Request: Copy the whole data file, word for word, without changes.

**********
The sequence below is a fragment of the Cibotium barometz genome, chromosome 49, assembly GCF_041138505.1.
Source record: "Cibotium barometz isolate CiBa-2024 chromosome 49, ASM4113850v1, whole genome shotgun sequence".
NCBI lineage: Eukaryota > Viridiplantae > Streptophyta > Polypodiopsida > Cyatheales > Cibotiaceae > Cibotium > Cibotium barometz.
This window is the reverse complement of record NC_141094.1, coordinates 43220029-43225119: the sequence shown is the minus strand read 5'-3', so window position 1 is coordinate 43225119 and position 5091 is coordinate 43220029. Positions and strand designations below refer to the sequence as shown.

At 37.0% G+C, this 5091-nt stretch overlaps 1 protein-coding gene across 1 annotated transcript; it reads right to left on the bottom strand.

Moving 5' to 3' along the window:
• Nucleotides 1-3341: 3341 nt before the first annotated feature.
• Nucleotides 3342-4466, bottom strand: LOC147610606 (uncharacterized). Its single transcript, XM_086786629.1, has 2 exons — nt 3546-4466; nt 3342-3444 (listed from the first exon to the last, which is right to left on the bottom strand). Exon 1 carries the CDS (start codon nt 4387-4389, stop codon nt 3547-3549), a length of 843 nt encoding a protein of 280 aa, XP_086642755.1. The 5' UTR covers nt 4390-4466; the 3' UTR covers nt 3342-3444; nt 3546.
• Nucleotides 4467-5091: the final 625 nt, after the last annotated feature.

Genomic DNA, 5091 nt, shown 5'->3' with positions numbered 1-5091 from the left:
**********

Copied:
The sequence below is a fragment of the Cibotium barometz genome, chromosome 49, assembly GCF_041138505.1.
Source record: "Cibotium barometz isolate CiBa-2024 chromosome 49, ASM4113850v1, whole genome shotgun sequence".
NCBI lineage: Eukaryota > Viridiplantae > Streptophyta > Polypodiopsida > Cyatheales > Cibotiaceae > Cibotium > Cibotium barometz.
This window is the reverse complement of record NC_141094.1, coordinates 43220029-43225119: the sequence shown is the minus strand read 5'-3', so window position 1 is coordinate 43225119 and position 5091 is coordinate 43220029. Positions and strand designations below refer to the sequence as shown.

At 37.0% G+C, this 5091-nt stretch overlaps 1 protein-coding gene across 1 annotated transcript; it reads right to left on the bottom strand.

Moving 5' to 3' along the window:
• Nucleotides 1-3341: 3341 nt before the first annotated feature.
• Nucleotides 3342-4466, bottom strand: LOC147610606 (uncharacterized). Its single transcript, XM_086786629.1, has 2 exons — nt 3546-4466; nt 3342-3444 (listed from the first exon to the last, which is right to left on the bottom strand). Exon 1 carries the CDS (start codon nt 4387-4389, stop codon nt 3547-3549), a length of 843 nt encoding a protein of 280 aa, XP_086642755.1. The 5' UTR covers nt 4390-4466; the 3' UTR covers nt 3342-3444; nt 3546.
• Nucleotides 4467-5091: the final 625 nt, after the last annotated feature.

Genomic DNA, 5091 nt, shown 5'->3' with positions numbered 1-5091 from the left: